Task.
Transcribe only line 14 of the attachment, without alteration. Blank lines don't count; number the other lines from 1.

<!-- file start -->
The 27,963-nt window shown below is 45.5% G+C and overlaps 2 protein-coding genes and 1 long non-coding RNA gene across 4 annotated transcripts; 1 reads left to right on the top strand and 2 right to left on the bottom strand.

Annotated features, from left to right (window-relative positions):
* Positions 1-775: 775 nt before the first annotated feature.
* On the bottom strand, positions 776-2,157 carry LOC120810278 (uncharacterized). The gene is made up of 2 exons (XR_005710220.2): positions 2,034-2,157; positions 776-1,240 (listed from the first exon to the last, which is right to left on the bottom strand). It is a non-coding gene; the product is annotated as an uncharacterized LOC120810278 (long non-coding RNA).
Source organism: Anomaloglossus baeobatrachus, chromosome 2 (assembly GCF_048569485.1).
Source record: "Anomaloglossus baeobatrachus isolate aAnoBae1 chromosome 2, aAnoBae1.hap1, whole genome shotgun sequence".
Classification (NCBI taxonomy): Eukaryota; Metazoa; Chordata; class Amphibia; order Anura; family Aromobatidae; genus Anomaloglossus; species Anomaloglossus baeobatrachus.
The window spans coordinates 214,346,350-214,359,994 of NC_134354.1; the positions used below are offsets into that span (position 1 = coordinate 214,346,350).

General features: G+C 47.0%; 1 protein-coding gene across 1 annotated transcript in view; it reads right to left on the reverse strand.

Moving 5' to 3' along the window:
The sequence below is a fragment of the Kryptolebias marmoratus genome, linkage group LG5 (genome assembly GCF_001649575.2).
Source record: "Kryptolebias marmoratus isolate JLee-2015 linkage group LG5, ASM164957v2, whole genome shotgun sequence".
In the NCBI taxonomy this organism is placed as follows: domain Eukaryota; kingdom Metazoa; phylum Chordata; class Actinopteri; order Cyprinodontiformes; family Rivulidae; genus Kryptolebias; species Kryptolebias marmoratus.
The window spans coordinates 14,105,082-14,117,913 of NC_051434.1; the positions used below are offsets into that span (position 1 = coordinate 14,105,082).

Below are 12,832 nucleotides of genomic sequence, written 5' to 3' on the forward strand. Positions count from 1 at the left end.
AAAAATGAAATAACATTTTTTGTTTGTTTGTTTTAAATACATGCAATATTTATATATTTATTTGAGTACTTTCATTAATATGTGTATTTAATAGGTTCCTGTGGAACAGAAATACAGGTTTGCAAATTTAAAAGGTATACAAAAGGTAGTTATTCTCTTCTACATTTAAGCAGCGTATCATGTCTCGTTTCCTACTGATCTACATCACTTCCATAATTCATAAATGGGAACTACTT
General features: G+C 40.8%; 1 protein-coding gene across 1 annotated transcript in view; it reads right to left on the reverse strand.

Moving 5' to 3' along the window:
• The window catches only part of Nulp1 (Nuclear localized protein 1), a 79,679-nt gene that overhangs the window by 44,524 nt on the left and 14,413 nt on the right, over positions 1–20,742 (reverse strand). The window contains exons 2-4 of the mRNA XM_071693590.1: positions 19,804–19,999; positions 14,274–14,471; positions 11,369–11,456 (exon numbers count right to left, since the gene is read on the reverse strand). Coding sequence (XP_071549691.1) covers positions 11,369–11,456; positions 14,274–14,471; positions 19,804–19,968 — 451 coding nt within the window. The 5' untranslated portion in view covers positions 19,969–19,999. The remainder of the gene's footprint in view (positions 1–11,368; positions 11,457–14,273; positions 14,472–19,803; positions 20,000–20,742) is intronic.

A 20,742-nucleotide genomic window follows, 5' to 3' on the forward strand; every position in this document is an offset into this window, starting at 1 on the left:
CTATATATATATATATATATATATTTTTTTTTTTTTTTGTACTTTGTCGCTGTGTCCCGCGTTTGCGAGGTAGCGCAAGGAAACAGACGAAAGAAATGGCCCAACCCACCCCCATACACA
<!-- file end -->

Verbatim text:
The window spans coordinates 14,105,082-14,117,913 of NC_051434.1; the positions used below are offsets into that span (position 1 = coordinate 14,105,082).